Lay understanding of genetic disease: a British study of families attending a genetic counseling service


Chapple, Alison, May, Carl and Campion, Peter (1995) Lay understanding of genetic disease: a British study of families attending a genetic counseling service. Journal of Genetic Counseling, 4, (4), 281-300. (doi:10.1007/BF01408074).

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Description/Abstract

Although lay people know that various diseases can be inherited, the idea that unhealthy life styles are the crucial cause of ill health has been promoted by health education policy in the United Kingdom. However, a new paradigm seems to be developing. The medical profession is increasingly using genetics to explain ill health, and people are being referred to geneticists for information and counseling. Lay conceptions of genetic disease emerged during this qualitative study of the process of genetic counseling. The results reported in this paper suggest that many lay people lack knowledge of genetics and inheritance, and that there is considerable stigma attached to genetic disease. Misconceptions and fears may not always be recognized or resolved during the process of genetic counseling. The implications of such misunderstandings and beliefs are considered in this paper.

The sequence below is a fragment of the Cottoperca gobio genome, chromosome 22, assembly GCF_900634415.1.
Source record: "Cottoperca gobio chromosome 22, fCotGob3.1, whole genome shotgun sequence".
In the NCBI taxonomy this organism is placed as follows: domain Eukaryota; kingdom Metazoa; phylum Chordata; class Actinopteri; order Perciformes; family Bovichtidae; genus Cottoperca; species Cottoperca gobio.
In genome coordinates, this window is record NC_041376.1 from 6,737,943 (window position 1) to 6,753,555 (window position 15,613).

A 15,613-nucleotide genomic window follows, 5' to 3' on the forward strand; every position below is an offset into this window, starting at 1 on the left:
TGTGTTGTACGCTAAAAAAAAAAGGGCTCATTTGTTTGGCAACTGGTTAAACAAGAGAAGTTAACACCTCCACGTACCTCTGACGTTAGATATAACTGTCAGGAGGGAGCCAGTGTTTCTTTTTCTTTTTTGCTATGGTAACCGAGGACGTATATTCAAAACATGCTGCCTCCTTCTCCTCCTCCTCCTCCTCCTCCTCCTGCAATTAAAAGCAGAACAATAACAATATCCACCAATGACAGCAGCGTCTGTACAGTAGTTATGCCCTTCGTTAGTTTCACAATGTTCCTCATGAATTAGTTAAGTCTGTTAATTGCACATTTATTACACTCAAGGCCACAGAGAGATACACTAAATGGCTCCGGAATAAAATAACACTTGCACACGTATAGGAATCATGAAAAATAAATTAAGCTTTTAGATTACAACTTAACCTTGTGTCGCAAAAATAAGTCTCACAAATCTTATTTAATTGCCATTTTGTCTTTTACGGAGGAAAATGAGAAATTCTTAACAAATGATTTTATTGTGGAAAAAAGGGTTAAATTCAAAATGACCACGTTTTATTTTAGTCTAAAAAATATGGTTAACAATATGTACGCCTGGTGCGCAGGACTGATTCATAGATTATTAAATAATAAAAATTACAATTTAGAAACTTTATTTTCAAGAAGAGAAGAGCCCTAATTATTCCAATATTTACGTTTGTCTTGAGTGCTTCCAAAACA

Item Type: Article
ISSNs: 1059-7700 (print)
1573-3599 (electronic)
Related URLs:
Keywords: lay understanding, genetic counseling, stigma
Subjects: R Medicine > R Medicine (General)
Q Science > QH Natural history > QH426 Genetics
B Philosophy. Psychology. Religion > BF Psychology
Divisions: University Structure - Pre August 2011 > School of Health Sciences
ePrint ID: 163365
Date Deposited: 17 Sep 2010 15:05
Last Modified: 27 Mar 2014 19:17
URI: http://eprints.soton.ac.uk/id/eprint/163365

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